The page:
Consumers confound
Beset by a slow recovery, the prospects and spending patterns of the US consumer have been anything but certain since the global financial crisis. Wage growth, which has seen solid recent gains, seems poised to increase further as the labor market tightens and oil prices remain relatively low.

Still, there are vexing factors, including a geopolitical crisis, another stock market tumble or political uncertainty, that have the potential to derail consumer sentiment. While the outcome of the US presidential election is far from predictable, Super Tuesday should help to narrow the political field and provide some clarity on which candidates may become the nominees. We will need to follow the situation closely given the vital role that the consumer plays in the US and global economy.

I've talked and written a lot lately about the impact of the US consumer and the somewhat slow and uneven spending recovery. Bolstered by low unemployment and solid wage gains, consumers have been less like a tightly coiled spring and more like a Slinky—the popular children's toy that could travel down stairs at a relatively moderate speed but slow at each step to compress and then uncoil once again.

This is similar to the uneven and hesitant recovery we've seen for the consumer during the past few years, where spending has picked up only to slow. But after a lackluster fourth quarter, we’re seeing tentative signs that the consumer may be on an upswing yet again.

Wages up, confidence down
Pointing to a healthier consumer environment are January’s income and spending figures. Real consumption rose 0.4%, with spending for durable goods rising 1.2%. In particular, there was a substantial increase in motor vehicle purchases. So there is good evidence consumers are spending—it’s just that they are spending differently and more selectively than they did before the global financial crisis.

What’s more, the savings rate remained a solid 5.2%, suggesting that consumers are still bolstering their personal balance sheets rather than using that money to finance spending. Instead it seems consumers are capable of increased spending because, in addition to benefiting from lower oil prices, they are being paid more. Wages and salaries actually rose 0.6% in January—continuing a trend of solid gains that we’ve seen in the past few months.

Some would argue that all is not well with the consumer given that, according to the Conference Board, consumer confidence in February has fallen to an eight-month low. However consumer confidence has historically fluctuated, influenced by recent news flow, and could have been knocked lower by the stock market sell-off in January. If the current stock market pickup continues, we will probably see sentiment move higher.

Income and asset inequality
While US consumers in general are experiencing a recovery of sorts, there are admittedly significant flaws. There is a growing level of both income and asset inequality in the US, which is evidenced by the widespread popularity of Bernie Sanders and Donald Trump. This speaks to the growing feeling of disenfranchisement on the part of many Americans who express that they have been “left behind,” making them less likely to spend. However, that does not change what we’re seeing in general, which is improvement in incomes, spending and saving.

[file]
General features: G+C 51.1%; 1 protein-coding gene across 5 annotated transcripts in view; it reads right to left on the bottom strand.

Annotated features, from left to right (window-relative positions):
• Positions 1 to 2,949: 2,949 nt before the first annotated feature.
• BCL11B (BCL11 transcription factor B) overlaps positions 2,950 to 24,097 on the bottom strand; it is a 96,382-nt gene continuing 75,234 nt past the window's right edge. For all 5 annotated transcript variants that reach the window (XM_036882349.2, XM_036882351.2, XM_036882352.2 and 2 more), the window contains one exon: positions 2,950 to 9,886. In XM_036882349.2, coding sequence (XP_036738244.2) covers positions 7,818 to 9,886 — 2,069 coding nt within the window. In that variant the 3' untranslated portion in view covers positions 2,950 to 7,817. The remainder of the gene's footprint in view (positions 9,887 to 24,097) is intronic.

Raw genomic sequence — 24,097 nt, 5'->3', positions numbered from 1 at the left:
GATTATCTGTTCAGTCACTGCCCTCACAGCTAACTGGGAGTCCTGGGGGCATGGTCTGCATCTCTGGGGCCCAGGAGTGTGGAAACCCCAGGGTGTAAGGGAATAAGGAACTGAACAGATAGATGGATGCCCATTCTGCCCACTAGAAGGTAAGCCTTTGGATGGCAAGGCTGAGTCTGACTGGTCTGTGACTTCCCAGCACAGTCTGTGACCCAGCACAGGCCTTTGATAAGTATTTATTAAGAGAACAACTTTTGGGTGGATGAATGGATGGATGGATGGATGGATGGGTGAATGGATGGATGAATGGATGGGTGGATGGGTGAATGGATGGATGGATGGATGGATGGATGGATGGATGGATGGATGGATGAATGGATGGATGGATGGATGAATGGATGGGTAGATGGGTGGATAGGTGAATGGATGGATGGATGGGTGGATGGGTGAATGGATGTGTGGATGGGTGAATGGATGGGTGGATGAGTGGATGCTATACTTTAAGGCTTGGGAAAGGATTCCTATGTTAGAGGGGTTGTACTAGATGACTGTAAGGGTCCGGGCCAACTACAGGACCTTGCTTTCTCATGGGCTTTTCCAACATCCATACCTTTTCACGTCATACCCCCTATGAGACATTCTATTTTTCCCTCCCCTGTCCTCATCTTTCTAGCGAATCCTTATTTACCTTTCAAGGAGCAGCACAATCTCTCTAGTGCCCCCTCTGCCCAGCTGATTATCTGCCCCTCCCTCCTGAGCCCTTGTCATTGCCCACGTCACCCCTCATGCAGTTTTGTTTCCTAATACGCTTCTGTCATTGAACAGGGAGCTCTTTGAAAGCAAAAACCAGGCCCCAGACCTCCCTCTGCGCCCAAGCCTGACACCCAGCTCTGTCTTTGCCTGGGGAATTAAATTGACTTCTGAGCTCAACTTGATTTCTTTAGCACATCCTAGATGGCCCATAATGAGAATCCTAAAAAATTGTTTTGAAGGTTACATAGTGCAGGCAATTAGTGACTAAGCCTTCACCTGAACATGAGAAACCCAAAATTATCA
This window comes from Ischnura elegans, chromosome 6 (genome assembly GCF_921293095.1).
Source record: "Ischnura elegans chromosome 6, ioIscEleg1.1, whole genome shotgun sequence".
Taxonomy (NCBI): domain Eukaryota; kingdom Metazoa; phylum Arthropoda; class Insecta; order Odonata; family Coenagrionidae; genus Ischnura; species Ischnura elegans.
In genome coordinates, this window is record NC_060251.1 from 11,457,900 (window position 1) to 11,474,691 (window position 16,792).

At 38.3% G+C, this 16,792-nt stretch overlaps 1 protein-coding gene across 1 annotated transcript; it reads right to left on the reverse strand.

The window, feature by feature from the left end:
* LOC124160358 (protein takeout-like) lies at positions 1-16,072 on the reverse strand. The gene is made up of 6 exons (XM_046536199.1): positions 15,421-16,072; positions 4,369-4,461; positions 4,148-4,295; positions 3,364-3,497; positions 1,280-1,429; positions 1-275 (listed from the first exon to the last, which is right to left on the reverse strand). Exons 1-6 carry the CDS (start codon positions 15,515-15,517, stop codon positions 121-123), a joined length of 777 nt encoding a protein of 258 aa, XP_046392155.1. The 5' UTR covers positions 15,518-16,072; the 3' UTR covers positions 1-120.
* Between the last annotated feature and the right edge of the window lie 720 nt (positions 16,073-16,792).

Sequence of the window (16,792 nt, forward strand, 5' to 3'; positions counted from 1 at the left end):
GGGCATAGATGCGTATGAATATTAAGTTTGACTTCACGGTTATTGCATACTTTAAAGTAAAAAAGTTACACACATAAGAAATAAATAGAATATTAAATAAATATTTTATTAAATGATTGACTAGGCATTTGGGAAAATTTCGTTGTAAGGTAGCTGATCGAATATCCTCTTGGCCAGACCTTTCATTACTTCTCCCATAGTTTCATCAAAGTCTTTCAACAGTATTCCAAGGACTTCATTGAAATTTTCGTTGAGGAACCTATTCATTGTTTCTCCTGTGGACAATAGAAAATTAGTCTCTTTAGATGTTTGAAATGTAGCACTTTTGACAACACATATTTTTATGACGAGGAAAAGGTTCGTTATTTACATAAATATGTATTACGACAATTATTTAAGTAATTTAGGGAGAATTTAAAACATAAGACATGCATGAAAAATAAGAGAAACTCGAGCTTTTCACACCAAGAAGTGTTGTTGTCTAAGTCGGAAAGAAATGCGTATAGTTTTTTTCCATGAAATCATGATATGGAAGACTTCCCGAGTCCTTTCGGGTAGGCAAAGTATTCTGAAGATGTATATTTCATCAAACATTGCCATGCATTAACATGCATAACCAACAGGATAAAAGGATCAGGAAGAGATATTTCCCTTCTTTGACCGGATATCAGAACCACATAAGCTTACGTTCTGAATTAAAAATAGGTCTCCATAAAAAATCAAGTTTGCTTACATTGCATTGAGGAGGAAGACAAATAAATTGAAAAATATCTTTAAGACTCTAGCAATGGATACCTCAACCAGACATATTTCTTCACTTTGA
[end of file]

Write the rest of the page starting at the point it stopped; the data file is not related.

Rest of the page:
The bottom line is that consumer spending has the potential to drive GDP growth higher this year. In an environment where it is difficult to sell US goods abroad because of the strong dollar, a robust American consumer is even more important. Already we have seen the Atlanta Fed’s forecast for first quarter real consumer spending growth increase from 3.1% to 3.5% (annualized) just based on January personal income and outlays.

And on a recent earnings call, a major US transportation/delivery company, whose business is looked upon as a bellwether for growth, explained that it expects higher US GDP growth in 2016, led by “gains in consumer spending in the near term.” Continued growth in consumer spending could become a powerful engine—if it continues through the year.

Moreover, a resolute US consumer and a better overall economic outlook would suggest that the Fed will be on track to raise rates again. However, that means investors may soon return to guessing interest rate trajectories between the market and various “Fed dots,” which look to bring only more uncertainty in very eventful 2016.

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About the Author

Kristina Hooper is the US Investment Strategist and Head of US Capital Markets Research & Strategy for Allianz Global Investors. She has a B.A. from Wellesley College, a J.D. from Pace Law, a master's degree from Cornell University and an M.B.A. in finance from NYU, where she was a teaching fellow in macroeconomics.

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